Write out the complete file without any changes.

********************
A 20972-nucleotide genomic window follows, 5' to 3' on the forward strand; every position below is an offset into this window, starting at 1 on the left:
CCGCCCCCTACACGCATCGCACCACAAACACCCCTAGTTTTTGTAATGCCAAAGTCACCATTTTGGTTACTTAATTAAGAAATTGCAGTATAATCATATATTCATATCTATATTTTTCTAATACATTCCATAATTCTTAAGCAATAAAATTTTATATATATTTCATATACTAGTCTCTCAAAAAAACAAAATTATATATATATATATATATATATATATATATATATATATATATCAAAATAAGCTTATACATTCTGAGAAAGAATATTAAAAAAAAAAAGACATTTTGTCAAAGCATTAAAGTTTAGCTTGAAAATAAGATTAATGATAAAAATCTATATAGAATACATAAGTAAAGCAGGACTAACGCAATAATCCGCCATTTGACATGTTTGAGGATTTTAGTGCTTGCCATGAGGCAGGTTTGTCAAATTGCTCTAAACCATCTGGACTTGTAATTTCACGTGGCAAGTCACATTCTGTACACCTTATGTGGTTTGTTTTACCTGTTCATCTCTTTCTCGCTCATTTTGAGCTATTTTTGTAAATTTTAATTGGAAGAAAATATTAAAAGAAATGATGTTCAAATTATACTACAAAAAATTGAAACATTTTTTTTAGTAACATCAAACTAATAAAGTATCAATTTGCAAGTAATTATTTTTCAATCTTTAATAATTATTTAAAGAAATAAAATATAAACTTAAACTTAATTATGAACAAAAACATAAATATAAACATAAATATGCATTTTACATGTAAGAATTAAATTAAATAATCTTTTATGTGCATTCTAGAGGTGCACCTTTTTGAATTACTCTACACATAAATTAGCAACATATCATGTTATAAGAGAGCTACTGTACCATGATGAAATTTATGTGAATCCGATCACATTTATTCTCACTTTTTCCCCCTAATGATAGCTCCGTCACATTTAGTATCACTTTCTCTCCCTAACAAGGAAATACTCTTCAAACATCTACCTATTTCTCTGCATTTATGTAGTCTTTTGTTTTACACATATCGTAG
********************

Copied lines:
A 20972-nucleotide genomic window follows, 5' to 3' on the forward strand; every position below is an offset into this window, starting at 1 on the left:
CCGCCCCCTACACGCATCGCACCACAAACACCCCTAGTTTTTGTAATGCCAAAGTCACCATTTTGGTTACTTAATTAAGAAATTGCAGTATAATCATATATTCATATCTATATTTTTCTAATACATTCCATAATTCTTAAGCAATAAAATTTTATATATATTTCATATACTAGTCTCTCAAAAAAACAAAATTATATATATATATATATATATATATATATATATATATATATATCAAAATAAGCTTATACATTCTGAGAAAGAATATTAAAAAAAAAAAGACATTTTGTCAAAGCATTAAAGTTTAGCTTGAAAATAAGATTAATGATAAAAATCTATATAGAATACATAAGTAAAGCAGGACTAACGCAATAATCCGCCATTTGACATGTTTGAGGATTTTAGTGCTTGCCATGAGGCAGGTTTGTCAAATTGCTCTAAACCATCTGGACTTGTAATTTCACGTGGCAAGTCACATTCTGTACACCTTATGTGGTTTGTTTTACCTGTTCATCTCTTTCTCGCTCATTTTGAGCTATTTTTGTAAATTTTAATTGGAAGAAAATATTAAAAGAAATGATGTTCAAATTATACTACAAAAAATTGAAACATTTTTTTTAGTAACATCAAACTAATAAAGTATCAATTTGCAAGTAATTATTTTTCAATCTTTAATAATTATTTAAAGAAATAAAATATAAACTTAAACTTAATTATGAACAAAAACATAAATATAAACATAAATATGCATTTTACATGTAAGAATTAAATTAAATAATCTTTTATGTGCATTCTAGAGGTGCACCTTTTTGAATTACTCTACACATAAATTAGCAACATATCATGTTATAAGAGAGCTACTGTACCATGATGAAATTTATGTGAATCCGATCACATTTATTCTCACTTTTTCCCCCTAATGATAGCTCCGTCACATTTAGTATCACTTTCTCTCCCTAACAAGGAAATACTCTTCAAACATCTACCTATTTCTCTGCATTTATGTAGTCTTTTGTTTTACACATATCGTAG